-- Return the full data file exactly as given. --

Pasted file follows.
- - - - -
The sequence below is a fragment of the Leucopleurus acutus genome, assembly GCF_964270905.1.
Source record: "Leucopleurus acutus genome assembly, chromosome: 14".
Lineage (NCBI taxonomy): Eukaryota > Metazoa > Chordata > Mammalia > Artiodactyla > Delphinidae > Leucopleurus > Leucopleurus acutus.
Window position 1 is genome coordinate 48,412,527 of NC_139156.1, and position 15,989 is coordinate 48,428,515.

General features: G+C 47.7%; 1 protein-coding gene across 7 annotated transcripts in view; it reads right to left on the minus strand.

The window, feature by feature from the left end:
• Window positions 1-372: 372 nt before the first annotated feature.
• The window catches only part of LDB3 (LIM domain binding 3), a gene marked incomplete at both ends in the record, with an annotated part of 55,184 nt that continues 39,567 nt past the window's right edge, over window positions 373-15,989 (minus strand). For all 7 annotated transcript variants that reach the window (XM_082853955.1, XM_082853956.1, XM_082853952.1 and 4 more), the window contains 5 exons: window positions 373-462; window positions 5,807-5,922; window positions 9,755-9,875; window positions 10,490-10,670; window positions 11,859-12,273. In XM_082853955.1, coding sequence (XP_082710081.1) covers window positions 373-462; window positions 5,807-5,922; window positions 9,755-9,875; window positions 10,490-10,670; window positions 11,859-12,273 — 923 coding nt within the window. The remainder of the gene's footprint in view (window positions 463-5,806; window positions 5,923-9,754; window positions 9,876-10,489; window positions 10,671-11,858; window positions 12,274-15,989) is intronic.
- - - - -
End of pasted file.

The sequence below is a fragment of the Leucopleurus acutus genome, assembly GCF_964270905.1.
Source record: "Leucopleurus acutus genome assembly, chromosome: 14".
Lineage (NCBI taxonomy): Eukaryota > Metazoa > Chordata > Mammalia > Artiodactyla > Delphinidae > Leucopleurus > Leucopleurus acutus.
Window position 1 is genome coordinate 48,412,527 of NC_139156.1, and position 15,989 is coordinate 48,428,515.

General features: G+C 47.7%; 1 protein-coding gene across 7 annotated transcripts in view; it reads right to left on the minus strand.

The window, feature by feature from the left end:
• Window positions 1-372: 372 nt before the first annotated feature.
• The window catches only part of LDB3 (LIM domain binding 3), a gene marked incomplete at both ends in the record, with an annotated part of 55,184 nt that continues 39,567 nt past the window's right edge, over window positions 373-15,989 (minus strand). For all 7 annotated transcript variants that reach the window (XM_082853955.1, XM_082853956.1, XM_082853952.1 and 4 more), the window contains 5 exons: window positions 373-462; window positions 5,807-5,922; window positions 9,755-9,875; window positions 10,490-10,670; window positions 11,859-12,273. In XM_082853955.1, coding sequence (XP_082710081.1) covers window positions 373-462; window positions 5,807-5,922; window positions 9,755-9,875; window positions 10,490-10,670; window positions 11,859-12,273 — 923 coding nt within the window. The remainder of the gene's footprint in view (window positions 463-5,806; window positions 5,923-9,754; window positions 9,876-10,489; window positions 10,671-11,858; window positions 12,274-15,989) is intronic.